Even though I am at the early stages of my content creation business and still have a very long way to go, I know that if I keep listening to the calling coming from deep within my soul, success is simply inevitable. After all, why do I feel so much greatness trapped within me if it is not there waiting to be unleashed?
Please tell us more about your art. We’d love to hear what sets you apart from others, what you are most proud of or excited about. How did you get to where you are today professionally? Was it easy? If not, how did you overcome the challenges? What are the lessons you’ve learned along the way? What do you want the world to know about you or your brand and story?
I often refer to myself as a holistic content creator. This basically means: “tell me your idea and I will make it happen.” I think this is what really sets me apart – I can create pretty much anything with any medium. And if I don’t know how to do something, I am more than thrilled to figure it out along the way.
Maybe I should thank my innately curious nature or my rampant ADHD, but I love a new challenge. A client needs an updated logo for their rebranding campaign? A single night spent in Illustrator and a vortex of YouTube tutorials, and it was done. One more happy client walks the face of this earth.
You require a research style SEO article on Internet Governance? I got you. You need a video ad campaign for Instagram stories? I’m just gonna grab my tripod. You want me to make a short film commemorating your art exhibition? Let’s do it! You dream of a high-end portrait photos to promote your fashion brand? Count me in! Oh, you want me to do creative make up for it as well? 1000 times yes!
To me, creativity comes in many forms. The language of creation is my native tongue, so translating it with a help of a new tool is just like pouring liquid from one container to another. I might need to pay a bit of extra attention, but the creative mechanism is the same everywhere.
At the beginning, when I still didn’t have a lot of experience or a decent portfolio, I did a lot of work for free. Some clients ended up abusing this dynamic, while others tipped me way over what I thought I was worth. This helped me build up my portfolio and get first paid clients. And then the word is mouth in combination with my social media presence started doing the trick – I started getting more and more paid offers.
But even now, I sometimes take on projects on a donation basis. This happens if I feel like I don’t have a lot of experience with a particular medium and I just want to give it a try without feeling too much pressure. Interestingly enough, since I do my work well, those same clients often come back with paid project ideas. I guess I have my toxic perfectionism to thank for this one Or if the client has a really tight budget, but I REALLY like the project idea and have a bit of free time on my hands, I like to help them out. Call it good karma, call it charity, but I firmly believe one needs to give in order to get.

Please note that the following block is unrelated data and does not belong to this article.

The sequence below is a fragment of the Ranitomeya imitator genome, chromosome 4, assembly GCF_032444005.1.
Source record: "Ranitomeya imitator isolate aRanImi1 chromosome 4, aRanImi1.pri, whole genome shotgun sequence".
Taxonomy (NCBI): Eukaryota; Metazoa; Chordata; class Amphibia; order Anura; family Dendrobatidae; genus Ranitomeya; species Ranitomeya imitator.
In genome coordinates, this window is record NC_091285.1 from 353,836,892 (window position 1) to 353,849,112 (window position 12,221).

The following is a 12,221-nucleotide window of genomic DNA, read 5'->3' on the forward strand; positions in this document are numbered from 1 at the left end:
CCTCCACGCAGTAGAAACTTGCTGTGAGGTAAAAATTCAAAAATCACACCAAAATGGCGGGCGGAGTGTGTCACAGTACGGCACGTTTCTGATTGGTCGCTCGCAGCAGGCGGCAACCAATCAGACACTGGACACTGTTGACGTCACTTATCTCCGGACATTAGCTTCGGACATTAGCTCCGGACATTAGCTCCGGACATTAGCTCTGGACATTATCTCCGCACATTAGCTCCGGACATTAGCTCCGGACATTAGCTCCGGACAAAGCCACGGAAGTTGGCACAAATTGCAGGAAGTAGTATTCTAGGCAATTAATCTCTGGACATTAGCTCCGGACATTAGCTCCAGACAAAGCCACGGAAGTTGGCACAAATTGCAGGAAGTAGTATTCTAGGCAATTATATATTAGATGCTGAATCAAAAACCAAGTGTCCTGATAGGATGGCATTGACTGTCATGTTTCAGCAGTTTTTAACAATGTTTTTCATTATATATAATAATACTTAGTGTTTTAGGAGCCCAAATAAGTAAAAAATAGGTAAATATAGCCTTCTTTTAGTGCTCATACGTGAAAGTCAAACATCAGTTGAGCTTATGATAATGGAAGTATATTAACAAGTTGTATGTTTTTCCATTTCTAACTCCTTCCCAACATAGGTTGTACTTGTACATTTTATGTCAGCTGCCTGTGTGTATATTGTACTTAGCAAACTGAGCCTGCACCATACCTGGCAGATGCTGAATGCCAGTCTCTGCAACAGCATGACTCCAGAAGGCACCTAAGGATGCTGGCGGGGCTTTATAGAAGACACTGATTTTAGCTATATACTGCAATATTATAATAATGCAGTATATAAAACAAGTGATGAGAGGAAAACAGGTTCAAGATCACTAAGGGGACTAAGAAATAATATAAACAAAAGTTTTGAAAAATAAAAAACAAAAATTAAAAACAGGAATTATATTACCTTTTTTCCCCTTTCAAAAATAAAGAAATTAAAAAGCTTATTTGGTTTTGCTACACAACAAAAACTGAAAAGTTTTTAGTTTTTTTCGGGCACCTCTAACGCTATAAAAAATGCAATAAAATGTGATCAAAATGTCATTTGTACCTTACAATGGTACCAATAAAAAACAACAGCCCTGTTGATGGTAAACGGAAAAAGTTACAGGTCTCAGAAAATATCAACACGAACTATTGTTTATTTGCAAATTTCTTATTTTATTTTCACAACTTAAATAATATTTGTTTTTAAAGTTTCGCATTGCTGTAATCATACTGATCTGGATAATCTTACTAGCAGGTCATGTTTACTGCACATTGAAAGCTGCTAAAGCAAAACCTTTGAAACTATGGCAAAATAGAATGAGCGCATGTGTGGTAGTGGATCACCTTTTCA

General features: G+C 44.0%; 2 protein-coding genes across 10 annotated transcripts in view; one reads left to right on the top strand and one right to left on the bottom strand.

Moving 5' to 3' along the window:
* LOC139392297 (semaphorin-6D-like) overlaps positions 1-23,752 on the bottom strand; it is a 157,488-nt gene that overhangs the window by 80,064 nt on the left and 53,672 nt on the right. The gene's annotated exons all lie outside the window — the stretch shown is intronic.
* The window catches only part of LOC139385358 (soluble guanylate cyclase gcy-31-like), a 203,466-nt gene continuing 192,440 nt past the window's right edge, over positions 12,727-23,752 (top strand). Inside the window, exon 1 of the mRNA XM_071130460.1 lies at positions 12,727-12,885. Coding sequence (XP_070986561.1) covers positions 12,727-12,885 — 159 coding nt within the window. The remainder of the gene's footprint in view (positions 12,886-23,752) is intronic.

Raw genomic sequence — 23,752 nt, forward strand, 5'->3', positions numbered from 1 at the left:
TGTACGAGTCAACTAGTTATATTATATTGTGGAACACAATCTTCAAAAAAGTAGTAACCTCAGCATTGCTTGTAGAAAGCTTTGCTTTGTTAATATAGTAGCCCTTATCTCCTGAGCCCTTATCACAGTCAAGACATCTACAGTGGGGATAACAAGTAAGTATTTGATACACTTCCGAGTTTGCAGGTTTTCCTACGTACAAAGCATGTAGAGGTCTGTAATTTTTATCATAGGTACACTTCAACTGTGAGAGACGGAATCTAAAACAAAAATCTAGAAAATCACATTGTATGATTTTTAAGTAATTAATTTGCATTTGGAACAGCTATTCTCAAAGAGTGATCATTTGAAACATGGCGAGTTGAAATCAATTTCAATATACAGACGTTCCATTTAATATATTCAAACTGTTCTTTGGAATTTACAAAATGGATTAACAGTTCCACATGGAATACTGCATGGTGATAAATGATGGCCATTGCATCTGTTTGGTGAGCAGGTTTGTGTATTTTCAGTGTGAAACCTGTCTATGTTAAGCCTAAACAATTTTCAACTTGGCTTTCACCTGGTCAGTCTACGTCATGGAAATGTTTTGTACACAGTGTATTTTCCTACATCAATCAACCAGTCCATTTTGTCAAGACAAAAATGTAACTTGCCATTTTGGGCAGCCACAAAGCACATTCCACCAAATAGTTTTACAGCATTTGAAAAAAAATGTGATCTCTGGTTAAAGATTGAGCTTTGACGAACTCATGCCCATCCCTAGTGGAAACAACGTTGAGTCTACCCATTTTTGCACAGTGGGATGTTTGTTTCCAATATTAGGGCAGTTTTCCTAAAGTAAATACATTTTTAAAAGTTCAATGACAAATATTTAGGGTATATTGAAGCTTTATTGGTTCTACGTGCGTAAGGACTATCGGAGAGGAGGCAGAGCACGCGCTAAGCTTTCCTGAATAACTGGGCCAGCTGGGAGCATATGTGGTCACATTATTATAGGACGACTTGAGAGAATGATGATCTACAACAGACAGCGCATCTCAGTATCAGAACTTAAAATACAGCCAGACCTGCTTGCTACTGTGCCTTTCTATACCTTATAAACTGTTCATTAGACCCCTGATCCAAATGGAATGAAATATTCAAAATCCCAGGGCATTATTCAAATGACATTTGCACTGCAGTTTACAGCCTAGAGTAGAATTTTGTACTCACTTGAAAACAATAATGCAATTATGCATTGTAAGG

My ability to do anything is my greatest superpower in the demanding world of content creation, but it can also be a serious weakness. Keeping all the different projects organized, making sure that I have enough time and energy to not only finish them, but finish them timely and well is a serious challenge.
Not many people know the price I paid and continue to pay for my creative success: countless sleepless nights, burnouts, panic attacks and breakdowns. Time and energy are limited resources – learning that was the hardest pill to swallow.
Because I am interested in so many different things, I tend to scatter myself. I overestimate my potential for productivity and underestimate my need for rest. This usually happens when I plan my time on my good days, thinking that I will have the same levels of motivation and energy throughout the month. But we all know that this is not how human beings function. A stable output of energy is a prerogative of robots, or well-oiled cogs in the capitalist machine, not people.
The solution was to learn to plan with this need for rest in mind. I will leave spaces in my busy schedule for quiet walks, journaling and mediation, for Sunday hikes and brunches with friends. I will not fill all of my free time with meetings and editing blocks like I used to do before. Because some of my time NEEDS to remain free, so I do not feel like an inmate in the jail cell of my own design.
The perfect work-life balance is as elusive as the memory of your the night’s dream. But I believe that finding it is what this journey is all about – it is the ultimate answer to life, universe, and everything . This balance is responsible for our fulfillment and our success, our mental and physical health, and ultimately determines the quality of our lives. Maybe it is the Libra in me speaking, but it is my greatest mission to strive for this balance. Every. Single. Day.
Let’s say your best friend was visiting the area and you wanted to show them the best time ever. Where would you take them? Give us a little itinerary – say it was a week long trip, where would you eat, drink, visit, hang out, etc.
Oh boy, Berlin is a fun city to explore. Even if you know all the ins and outs, there are always new things popping up out of nowhere – outdoor festivals, spontaneous demos, street musicians, art exhibitions and so, so much more. But of course, I have my own mental lists of permanent places and things that would give a great impression of the city.